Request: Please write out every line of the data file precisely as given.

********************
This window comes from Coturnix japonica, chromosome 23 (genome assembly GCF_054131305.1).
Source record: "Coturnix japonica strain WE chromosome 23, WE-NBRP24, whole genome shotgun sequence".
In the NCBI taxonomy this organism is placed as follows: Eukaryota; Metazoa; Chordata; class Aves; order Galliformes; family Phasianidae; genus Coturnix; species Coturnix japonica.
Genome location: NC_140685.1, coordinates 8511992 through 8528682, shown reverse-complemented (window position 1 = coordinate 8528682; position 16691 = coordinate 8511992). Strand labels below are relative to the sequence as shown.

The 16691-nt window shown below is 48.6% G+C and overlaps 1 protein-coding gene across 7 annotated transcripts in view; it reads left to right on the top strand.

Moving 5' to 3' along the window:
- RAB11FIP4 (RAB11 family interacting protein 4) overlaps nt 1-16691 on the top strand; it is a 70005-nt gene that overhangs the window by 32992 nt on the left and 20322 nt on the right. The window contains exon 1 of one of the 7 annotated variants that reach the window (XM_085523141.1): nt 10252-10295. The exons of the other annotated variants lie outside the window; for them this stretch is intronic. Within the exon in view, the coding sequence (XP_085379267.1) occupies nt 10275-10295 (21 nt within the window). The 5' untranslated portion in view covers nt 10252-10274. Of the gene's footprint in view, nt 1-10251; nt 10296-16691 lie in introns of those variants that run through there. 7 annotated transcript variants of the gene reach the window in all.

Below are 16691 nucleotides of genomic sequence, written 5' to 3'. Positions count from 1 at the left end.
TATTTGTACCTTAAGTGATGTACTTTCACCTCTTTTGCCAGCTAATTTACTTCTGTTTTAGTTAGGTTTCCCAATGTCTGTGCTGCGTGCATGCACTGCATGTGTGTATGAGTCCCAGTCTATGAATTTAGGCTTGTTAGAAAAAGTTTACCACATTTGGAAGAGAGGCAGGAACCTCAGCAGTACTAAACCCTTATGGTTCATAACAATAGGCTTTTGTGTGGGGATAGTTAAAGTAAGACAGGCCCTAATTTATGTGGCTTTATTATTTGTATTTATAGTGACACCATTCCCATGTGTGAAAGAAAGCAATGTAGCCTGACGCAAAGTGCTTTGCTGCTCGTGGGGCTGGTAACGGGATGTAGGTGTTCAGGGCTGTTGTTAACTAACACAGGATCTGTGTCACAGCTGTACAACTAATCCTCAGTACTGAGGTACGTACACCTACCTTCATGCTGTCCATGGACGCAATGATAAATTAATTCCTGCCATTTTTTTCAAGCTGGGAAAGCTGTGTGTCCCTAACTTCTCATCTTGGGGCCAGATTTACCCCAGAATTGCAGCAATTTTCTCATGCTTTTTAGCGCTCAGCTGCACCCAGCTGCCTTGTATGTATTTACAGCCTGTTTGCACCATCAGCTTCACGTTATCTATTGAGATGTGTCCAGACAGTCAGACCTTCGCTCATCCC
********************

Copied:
This window comes from Coturnix japonica, chromosome 23 (genome assembly GCF_054131305.1).
Source record: "Coturnix japonica strain WE chromosome 23, WE-NBRP24, whole genome shotgun sequence".
In the NCBI taxonomy this organism is placed as follows: Eukaryota; Metazoa; Chordata; class Aves; order Galliformes; family Phasianidae; genus Coturnix; species Coturnix japonica.
Genome location: NC_140685.1, coordinates 8511992 through 8528682, shown reverse-complemented (window position 1 = coordinate 8528682; position 16691 = coordinate 8511992). Strand labels below are relative to the sequence as shown.

The 16691-nt window shown below is 48.6% G+C and overlaps 1 protein-coding gene across 7 annotated transcripts in view; it reads left to right on the top strand.

Moving 5' to 3' along the window:
- RAB11FIP4 (RAB11 family interacting protein 4) overlaps nt 1-16691 on the top strand; it is a 70005-nt gene that overhangs the window by 32992 nt on the left and 20322 nt on the right. The window contains exon 1 of one of the 7 annotated variants that reach the window (XM_085523141.1): nt 10252-10295. The exons of the other annotated variants lie outside the window; for them this stretch is intronic. Within the exon in view, the coding sequence (XP_085379267.1) occupies nt 10275-10295 (21 nt within the window). The 5' untranslated portion in view covers nt 10252-10274. Of the gene's footprint in view, nt 1-10251; nt 10296-16691 lie in introns of those variants that run through there. 7 annotated transcript variants of the gene reach the window in all.

Below are 16691 nucleotides of genomic sequence, written 5' to 3'. Positions count from 1 at the left end.
TATTTGTACCTTAAGTGATGTACTTTCACCTCTTTTGCCAGCTAATTTACTTCTGTTTTAGTTAGGTTTCCCAATGTCTGTGCTGCGTGCATGCACTGCATGTGTGTATGAGTCCCAGTCTATGAATTTAGGCTTGTTAGAAAAAGTTTACCACATTTGGAAGAGAGGCAGGAACCTCAGCAGTACTAAACCCTTATGGTTCATAACAATAGGCTTTTGTGTGGGGATAGTTAAAGTAAGACAGGCCCTAATTTATGTGGCTTTATTATTTGTATTTATAGTGACACCATTCCCATGTGTGAAAGAAAGCAATGTAGCCTGACGCAAAGTGCTTTGCTGCTCGTGGGGCTGGTAACGGGATGTAGGTGTTCAGGGCTGTTGTTAACTAACACAGGATCTGTGTCACAGCTGTACAACTAATCCTCAGTACTGAGGTACGTACACCTACCTTCATGCTGTCCATGGACGCAATGATAAATTAATTCCTGCCATTTTTTTCAAGCTGGGAAAGCTGTGTGTCCCTAACTTCTCATCTTGGGGCCAGATTTACCCCAGAATTGCAGCAATTTTCTCATGCTTTTTAGCGCTCAGCTGCACCCAGCTGCCTTGTATGTATTTACAGCCTGTTTGCACCATCAGCTTCACGTTATCTATTGAGATGTGTCCAGACAGTCAGACCTTCGCTCATCCC